Air Products: In the PipelineBy Mel Duvall Print
Midway through a $350 million plan to improve forecasts and lower inventories, Air Products found it needed morean additional system to improve forecasts and lower inventories.
Stuart Reekie knew he'd have a tough time convincing "The Trio," a committee of three senior executives at Air Products and Chemicals, to invest in new sales and operations planning software in the spring of 2004.
After all, the manufacturer of specialty gases and chemicals was halfway through a $350 million global implementation of SAP, a conversion that involved switching some 600 finance, accounting, human-resources, business intelligence and other applications. A key selling feature of the project: Air Products was supposed to get a better handle on its supply chain, which would help the company improve the accuracy of forecasts, lower inventories and better align production with demand.
Still, Reekie, Air Products' supply chain global process manager, had to convince the management committee to spend more money and divert staff from the SAP project. Why? To install a new application to improve forecast accuracy, lower inventories and better align production with demand. In short, do many of the same things SAP was to accomplish.
The problem, says Reekie, was that SAP only partially allowed the company's planners to develop and analyze sales forecasts to accurately match demand against production capabilities. Information such as historical sales, pricing, production capabilities and sales in the pipeline could be loaded into SAP's Advanced Planner and Optimizer module to create a forecast of market demand, but that forecast was based only on known or historical information.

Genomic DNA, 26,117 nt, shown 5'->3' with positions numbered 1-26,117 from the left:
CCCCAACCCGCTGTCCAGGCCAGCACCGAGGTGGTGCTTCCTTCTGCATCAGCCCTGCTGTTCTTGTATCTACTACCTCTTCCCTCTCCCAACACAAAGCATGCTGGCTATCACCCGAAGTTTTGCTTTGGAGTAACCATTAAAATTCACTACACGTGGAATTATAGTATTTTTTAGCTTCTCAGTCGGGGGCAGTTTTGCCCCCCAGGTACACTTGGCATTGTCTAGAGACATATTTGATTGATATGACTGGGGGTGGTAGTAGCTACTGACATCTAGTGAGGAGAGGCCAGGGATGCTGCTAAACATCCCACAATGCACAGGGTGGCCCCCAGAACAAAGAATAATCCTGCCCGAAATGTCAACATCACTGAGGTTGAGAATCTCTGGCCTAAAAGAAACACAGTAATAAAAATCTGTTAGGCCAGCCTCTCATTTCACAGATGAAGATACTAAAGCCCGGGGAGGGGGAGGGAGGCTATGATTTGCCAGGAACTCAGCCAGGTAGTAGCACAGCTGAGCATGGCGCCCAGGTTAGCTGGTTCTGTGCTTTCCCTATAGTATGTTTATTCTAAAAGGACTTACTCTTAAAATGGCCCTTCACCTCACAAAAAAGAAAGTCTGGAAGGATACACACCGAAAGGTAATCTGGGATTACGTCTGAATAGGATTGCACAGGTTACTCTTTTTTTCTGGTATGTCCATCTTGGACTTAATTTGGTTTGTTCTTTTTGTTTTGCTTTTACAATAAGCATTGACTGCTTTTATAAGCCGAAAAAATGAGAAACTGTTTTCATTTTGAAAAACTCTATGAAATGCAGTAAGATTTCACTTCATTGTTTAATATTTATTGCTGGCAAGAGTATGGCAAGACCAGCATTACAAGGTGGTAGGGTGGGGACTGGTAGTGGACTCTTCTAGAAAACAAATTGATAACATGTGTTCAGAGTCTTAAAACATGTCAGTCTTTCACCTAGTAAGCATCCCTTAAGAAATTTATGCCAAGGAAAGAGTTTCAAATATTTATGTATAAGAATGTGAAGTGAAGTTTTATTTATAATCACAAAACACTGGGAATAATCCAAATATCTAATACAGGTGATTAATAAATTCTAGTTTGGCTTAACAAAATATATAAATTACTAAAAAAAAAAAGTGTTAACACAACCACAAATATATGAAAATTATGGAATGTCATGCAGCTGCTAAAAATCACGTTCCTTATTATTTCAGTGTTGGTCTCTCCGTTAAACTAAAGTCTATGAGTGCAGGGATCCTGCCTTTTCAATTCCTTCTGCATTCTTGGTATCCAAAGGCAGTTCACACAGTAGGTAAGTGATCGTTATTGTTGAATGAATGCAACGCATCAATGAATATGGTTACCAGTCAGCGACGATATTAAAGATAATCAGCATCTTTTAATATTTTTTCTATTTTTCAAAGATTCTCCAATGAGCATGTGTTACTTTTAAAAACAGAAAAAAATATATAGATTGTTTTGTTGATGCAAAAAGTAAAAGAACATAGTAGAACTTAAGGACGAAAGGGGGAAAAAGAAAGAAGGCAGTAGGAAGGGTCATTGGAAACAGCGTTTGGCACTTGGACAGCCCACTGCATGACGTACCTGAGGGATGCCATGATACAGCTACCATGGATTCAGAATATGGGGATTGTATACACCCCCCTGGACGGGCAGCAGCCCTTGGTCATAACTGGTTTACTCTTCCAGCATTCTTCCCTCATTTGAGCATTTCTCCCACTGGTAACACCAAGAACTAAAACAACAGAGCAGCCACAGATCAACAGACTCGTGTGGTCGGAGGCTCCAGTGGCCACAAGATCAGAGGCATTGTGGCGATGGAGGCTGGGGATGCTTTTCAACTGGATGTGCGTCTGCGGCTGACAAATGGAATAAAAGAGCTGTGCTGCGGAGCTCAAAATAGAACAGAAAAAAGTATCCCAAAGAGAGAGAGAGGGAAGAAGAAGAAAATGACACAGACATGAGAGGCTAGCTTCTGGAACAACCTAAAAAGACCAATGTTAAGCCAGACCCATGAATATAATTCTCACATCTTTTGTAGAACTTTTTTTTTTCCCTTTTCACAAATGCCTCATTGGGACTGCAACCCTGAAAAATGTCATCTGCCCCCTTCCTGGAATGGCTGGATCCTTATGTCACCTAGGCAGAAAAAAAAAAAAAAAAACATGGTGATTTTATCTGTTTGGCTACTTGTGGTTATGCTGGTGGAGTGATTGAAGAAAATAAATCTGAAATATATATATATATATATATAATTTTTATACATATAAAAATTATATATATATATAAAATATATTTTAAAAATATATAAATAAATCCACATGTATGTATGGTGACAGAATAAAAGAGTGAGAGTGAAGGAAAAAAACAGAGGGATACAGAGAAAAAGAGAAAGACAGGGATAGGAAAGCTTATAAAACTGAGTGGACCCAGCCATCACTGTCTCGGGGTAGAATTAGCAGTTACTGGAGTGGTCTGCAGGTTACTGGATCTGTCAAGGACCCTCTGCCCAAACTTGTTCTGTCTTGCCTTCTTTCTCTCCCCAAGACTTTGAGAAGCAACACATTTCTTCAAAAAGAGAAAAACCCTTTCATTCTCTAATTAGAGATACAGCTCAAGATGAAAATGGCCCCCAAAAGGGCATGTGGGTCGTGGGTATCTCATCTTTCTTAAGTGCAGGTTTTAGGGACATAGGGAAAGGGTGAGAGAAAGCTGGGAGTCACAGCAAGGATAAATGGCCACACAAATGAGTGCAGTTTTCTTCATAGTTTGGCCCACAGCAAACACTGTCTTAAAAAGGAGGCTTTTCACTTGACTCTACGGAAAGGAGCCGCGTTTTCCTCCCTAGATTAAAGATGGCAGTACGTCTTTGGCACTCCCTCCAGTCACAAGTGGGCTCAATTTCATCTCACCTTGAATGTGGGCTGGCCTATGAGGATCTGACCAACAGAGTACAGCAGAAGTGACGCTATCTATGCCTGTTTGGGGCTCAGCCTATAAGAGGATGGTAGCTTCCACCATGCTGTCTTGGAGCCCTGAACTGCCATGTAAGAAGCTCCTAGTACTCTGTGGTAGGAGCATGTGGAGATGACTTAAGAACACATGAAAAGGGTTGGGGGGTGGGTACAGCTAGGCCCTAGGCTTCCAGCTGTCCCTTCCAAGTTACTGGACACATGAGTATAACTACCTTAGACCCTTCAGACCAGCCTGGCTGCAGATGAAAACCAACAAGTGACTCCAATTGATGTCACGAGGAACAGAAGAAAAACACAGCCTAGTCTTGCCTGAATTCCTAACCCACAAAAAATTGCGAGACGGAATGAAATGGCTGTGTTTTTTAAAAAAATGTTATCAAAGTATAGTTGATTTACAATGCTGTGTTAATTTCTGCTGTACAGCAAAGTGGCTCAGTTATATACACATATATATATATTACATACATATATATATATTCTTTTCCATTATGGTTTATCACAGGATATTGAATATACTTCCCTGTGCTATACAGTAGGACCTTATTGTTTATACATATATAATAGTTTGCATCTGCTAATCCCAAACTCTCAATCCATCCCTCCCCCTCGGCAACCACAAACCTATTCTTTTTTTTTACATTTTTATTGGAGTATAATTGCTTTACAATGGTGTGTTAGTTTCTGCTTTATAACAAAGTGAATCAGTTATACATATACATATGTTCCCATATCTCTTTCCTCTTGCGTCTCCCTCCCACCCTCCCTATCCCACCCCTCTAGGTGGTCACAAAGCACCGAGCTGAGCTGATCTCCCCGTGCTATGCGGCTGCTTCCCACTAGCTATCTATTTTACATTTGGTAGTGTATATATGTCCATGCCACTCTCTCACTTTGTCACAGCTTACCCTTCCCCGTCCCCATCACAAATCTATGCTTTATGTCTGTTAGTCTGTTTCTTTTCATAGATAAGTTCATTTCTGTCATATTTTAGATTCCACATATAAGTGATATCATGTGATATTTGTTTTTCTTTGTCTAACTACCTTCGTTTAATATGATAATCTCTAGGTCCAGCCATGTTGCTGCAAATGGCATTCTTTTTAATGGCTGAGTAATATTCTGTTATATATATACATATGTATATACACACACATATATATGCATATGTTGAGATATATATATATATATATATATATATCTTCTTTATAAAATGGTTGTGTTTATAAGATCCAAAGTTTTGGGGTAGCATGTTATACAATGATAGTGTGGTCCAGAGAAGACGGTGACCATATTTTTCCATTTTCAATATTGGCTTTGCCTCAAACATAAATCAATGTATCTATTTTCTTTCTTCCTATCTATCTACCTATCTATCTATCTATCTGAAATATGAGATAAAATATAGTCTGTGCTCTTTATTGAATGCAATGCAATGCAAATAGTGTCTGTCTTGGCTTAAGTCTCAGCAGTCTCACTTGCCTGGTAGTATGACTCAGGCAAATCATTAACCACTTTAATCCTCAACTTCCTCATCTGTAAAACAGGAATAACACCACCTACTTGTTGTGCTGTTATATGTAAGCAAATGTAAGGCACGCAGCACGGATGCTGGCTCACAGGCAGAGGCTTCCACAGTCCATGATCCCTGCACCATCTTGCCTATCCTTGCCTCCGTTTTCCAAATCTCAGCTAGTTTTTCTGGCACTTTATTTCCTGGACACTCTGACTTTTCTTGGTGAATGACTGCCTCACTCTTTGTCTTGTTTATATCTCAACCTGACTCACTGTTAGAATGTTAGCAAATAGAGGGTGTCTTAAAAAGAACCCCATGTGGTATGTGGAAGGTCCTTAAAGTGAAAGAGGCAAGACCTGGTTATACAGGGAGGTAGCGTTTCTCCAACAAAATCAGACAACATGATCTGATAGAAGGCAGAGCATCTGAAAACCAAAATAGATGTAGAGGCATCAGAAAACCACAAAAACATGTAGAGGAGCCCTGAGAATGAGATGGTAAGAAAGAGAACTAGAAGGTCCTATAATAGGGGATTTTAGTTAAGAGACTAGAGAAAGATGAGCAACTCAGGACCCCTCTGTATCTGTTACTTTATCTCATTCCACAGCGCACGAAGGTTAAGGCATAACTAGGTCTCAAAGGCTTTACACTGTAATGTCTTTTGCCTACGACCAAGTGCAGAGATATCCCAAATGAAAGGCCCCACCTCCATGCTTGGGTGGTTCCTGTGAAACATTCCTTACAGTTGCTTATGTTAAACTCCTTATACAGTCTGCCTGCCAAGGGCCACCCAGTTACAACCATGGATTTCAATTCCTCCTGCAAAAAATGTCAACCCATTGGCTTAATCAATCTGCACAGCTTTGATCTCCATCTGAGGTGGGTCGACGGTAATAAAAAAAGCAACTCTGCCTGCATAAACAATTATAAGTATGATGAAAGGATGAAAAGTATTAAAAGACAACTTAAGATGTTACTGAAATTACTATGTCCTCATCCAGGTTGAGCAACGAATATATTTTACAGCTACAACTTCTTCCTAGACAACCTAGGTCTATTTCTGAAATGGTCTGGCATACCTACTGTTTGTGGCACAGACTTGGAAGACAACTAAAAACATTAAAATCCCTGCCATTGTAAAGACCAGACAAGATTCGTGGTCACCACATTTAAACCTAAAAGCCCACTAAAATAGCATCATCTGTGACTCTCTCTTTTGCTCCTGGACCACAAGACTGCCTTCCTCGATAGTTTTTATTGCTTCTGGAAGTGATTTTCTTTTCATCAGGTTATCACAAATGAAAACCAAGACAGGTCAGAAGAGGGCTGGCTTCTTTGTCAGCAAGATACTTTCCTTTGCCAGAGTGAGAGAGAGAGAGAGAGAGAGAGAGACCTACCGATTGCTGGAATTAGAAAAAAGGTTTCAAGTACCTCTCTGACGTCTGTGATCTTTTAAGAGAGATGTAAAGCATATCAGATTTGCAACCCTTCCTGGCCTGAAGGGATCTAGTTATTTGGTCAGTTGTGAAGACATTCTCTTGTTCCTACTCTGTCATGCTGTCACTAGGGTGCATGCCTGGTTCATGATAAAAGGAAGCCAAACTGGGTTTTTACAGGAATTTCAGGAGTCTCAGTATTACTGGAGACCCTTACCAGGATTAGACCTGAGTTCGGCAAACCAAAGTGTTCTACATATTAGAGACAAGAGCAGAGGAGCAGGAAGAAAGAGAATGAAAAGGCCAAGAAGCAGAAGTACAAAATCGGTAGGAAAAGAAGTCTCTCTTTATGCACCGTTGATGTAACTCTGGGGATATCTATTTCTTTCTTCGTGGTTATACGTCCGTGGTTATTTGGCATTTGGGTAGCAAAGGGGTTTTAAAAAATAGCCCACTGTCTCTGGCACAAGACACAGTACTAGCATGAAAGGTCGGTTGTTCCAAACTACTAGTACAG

Air Products wanted a tool that could incorporate the collaborative knowledge of its sales force, marketers and operations managers, and could allow planners to conduct a wide range of "what-if" scenarios. Scenarios such as: "If the price of ammonia is lowered, how would that affect demand and profits?"
Planners at Air Products found it difficult to perform such what-if scenarios within SAP. In some respects, it was a case of too much information and not enough user-friendly tools to decipher it, Reekie says. In the interim, planners had devised their own workarounds, he explains: "We had 17 different business units pulling information out of SAP and performing sales and operations planning in Excel spreadsheets, and doing those kinds of what-if scenarios 17 different ways."
A second major consideration: Air Products had not yet rolled out SAP in several key regions, including Asia, and it wouldn't be completely in place until 2008. Air Products needed to bridge the gap and reach into its existing enterprise applications.
"Let's be clear; the SAP installation has been very successful," Reekie says in an interview at the company's headquarters in Allentown, Pa. "But in this one aspectsales and operations planningit wasn't capable of doing some of the things we wanted to be able to do." SAP didn't return calls seeking comment.
It's a dilemma shared by other supply chain executives in large manufacturing companies with massive enterprise resource planning systems like SAP or Oracle, says Tom Mentzer, a professor and expert in supply chain management at the University of Tennessee. Organizations such as telecommunications equipment maker Tellabs of Naperville, Ill., and Memphis, Tenn.-based delivery giant FedEx have undertaken projects to augment their ERP systems with separate sales and operations planning software.
"SAP and Oracle are trying to be good at everything," Mentzer says, "but what a number of companies are finding is that these ERP systems only take them so far. [The companies] want to be able to pull information out of SAP and do a more comprehensive job of sales and operations planning."
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